Assistant Professor Kathryn Stevenson is Connecting Kids, Communities to Nature
This article is part of a series highlighting faculty at the NC State College of Natural Resources and their research expertise.
Kathryn Stevenson is the director of NC State’s Environmental Education Lab and an assistant professor of parks, recreation and tourism management. She graduated from NC State with a Ph.D. in fisheries, wildlife and conservation biology in 2014.
Before coming to NC State, Stevenson earned a bachelor’s degree in biology from Davidson College. While there, she volunteered in the herpetology lab, where she ran outreach efforts with schools and the community.
After graduating, Stevenson went to work at the Catalina Island Marine Institute, a residential outdoor school off the coast of Southern California. She has also taught high school science in San Francisco, California and Chapel Hill, North Carolina.
“In college, I quickly learned that I had more fun talking to kids and communities about our herpetology work than actually doing the field research,” Stevenson said.
Stevenson’s passion for environmental education eventually led her to NC State, where she worked with Nils Peterson, a professor in the Department of Forestry and Environmental Resources, to study environmental and climate literacy among middle school students.
She has since completed her education as a postdoc and been named a faculty member in the Department of Parks, Recreation and Tourism Management. Her research focuses on youth and nature. “I’m interested in the benefits youth gain from spending time outdoors, particularly as it relates to connection to nature, science learning and environmental behaviors,” Stevenson said.
Currently, Stevenson and others researchers in the Environmental Education Lab are studying the potential impact of children’s environmental education programming on environmental literacy at the community level. Stevenson is also supporting evaluation efforts aimed at making environmental education more effective at fostering youth development, connection to nature, and mental health.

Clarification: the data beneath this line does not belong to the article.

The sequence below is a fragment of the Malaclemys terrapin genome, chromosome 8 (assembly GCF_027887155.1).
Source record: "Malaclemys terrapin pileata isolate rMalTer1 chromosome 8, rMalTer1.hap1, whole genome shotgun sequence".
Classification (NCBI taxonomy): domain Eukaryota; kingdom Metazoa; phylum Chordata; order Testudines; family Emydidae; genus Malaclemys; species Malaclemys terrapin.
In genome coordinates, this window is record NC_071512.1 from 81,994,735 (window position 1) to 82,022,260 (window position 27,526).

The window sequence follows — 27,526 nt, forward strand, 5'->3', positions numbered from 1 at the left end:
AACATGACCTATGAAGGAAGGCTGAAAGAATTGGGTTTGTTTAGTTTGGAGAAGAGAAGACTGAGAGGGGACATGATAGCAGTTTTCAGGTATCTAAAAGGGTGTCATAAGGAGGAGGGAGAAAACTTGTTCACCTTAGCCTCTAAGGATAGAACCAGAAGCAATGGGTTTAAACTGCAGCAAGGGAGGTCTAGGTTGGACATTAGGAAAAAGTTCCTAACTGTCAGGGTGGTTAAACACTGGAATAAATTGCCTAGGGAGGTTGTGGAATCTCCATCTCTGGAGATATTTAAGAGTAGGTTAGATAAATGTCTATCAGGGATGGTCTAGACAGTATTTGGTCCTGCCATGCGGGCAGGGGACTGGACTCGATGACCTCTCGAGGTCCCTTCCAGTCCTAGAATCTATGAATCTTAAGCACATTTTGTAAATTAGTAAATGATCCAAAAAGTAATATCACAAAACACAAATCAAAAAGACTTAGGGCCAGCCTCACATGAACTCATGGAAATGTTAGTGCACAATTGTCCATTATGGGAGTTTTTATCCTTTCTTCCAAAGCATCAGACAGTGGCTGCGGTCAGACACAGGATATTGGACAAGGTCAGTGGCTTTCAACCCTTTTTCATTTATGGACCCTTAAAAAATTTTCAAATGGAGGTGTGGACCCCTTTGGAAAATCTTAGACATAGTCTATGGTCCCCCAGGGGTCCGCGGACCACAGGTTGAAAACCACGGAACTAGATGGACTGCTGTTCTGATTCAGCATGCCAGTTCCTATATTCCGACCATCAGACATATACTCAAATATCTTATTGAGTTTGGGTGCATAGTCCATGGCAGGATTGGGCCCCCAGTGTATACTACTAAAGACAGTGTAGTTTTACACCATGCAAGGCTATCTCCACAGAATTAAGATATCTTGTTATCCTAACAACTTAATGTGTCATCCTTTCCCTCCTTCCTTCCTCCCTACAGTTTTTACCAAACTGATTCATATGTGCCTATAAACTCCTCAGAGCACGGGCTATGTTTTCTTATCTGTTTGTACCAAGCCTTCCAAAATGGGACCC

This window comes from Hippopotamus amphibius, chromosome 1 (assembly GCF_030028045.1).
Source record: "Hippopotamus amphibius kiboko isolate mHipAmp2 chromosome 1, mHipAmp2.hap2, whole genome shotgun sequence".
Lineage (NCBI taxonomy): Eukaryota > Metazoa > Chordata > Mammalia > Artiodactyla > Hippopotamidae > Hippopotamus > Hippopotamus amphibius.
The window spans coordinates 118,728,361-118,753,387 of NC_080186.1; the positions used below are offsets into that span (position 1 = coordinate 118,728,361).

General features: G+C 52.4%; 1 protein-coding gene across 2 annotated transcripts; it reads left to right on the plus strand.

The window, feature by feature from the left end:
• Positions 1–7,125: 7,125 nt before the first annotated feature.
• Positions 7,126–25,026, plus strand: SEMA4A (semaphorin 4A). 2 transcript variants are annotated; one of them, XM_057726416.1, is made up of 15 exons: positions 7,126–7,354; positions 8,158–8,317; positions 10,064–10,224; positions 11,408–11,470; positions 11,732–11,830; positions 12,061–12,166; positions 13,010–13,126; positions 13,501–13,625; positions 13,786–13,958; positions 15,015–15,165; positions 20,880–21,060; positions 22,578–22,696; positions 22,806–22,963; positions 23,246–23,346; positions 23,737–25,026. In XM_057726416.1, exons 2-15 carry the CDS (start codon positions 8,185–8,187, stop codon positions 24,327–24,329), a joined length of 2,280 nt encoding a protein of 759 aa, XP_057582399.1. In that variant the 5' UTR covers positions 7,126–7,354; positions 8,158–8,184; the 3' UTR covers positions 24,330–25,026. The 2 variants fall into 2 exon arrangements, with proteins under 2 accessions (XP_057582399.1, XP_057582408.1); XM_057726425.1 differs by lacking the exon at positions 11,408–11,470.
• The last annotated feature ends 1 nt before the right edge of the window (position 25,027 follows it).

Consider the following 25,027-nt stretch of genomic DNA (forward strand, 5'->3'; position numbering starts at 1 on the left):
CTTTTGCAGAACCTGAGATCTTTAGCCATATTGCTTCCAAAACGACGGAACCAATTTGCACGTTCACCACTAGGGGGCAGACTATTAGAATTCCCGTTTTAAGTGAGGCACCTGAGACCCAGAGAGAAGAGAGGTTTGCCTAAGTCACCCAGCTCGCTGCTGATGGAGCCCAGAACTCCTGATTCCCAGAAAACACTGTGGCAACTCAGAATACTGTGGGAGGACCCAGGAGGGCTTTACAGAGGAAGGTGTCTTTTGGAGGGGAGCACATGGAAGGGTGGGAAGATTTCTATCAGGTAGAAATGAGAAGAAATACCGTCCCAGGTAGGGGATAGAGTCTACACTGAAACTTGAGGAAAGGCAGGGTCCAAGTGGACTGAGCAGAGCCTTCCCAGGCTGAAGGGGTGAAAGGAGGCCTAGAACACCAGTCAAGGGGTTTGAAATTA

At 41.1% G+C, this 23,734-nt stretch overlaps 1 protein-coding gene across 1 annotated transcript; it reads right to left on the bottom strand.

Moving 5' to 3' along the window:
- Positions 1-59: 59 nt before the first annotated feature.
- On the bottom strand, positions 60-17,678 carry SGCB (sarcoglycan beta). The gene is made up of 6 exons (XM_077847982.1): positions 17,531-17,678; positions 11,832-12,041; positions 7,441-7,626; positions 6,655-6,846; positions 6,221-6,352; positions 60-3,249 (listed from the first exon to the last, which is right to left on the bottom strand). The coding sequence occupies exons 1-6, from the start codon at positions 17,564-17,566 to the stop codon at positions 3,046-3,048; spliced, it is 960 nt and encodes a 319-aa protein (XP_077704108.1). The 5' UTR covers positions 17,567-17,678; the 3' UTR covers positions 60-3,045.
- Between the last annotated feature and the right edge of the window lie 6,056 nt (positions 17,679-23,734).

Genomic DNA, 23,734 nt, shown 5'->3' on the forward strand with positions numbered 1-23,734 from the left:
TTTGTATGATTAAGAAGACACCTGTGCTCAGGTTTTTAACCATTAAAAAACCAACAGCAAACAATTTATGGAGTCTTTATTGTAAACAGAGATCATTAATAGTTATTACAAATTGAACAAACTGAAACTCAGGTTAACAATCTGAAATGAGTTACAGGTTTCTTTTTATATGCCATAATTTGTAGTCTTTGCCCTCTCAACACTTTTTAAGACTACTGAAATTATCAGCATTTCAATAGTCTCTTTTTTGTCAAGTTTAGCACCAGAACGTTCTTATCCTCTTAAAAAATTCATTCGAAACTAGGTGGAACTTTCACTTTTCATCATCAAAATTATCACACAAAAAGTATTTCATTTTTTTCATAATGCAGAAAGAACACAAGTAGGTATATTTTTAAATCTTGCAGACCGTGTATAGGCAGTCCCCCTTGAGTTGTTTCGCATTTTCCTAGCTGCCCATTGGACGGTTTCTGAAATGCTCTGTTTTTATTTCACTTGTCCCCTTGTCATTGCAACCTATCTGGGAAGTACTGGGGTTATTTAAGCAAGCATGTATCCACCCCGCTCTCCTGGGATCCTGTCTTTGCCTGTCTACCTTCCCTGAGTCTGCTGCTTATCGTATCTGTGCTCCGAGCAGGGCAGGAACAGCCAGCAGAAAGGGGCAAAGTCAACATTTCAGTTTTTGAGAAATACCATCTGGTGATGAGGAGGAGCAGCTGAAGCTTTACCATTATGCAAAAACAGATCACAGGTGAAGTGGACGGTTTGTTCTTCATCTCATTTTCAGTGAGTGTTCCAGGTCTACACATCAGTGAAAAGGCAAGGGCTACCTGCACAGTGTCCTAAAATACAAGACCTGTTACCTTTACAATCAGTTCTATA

“We’re looking at how environmental education programming that gets kids into communities might build environmental literacy across communities, as well as facilitate conversations that bring people together around environmental challenges,” Stevenson said.
Stevenson has two main goals with her research: to get kids outside and to amplify their voices in conversations about environmental issues. “I hope this work supports efforts to provide more opportunities for kids to get outside, including acknowledging and addressing inequalities in access to the outdoors,” she said. Stevenson is also interested in the unique perspectives youth offer in environmental conversations, including their ability to speak to universal values even in a politically-polarized environment.
Looking back, Stevenson says her interest in environmental education likely stemmed from time spent outside as a child, and later seeing students benefit from the outdoors as a teacher. As a parent, she’s also seen how much children influence adults, and hopes to make their voices heard at the community level as well.
“I was lucky to have pretty wonderful experiences outdoors growing up, ranging from summer camps to travel to just having a mom that sent us to the backyard all the time,” Stevenson said. “As an educator, I saw time and again how much kids came alive outside. They learned more, but they were also just nicer to each other and happier. We need more of that.”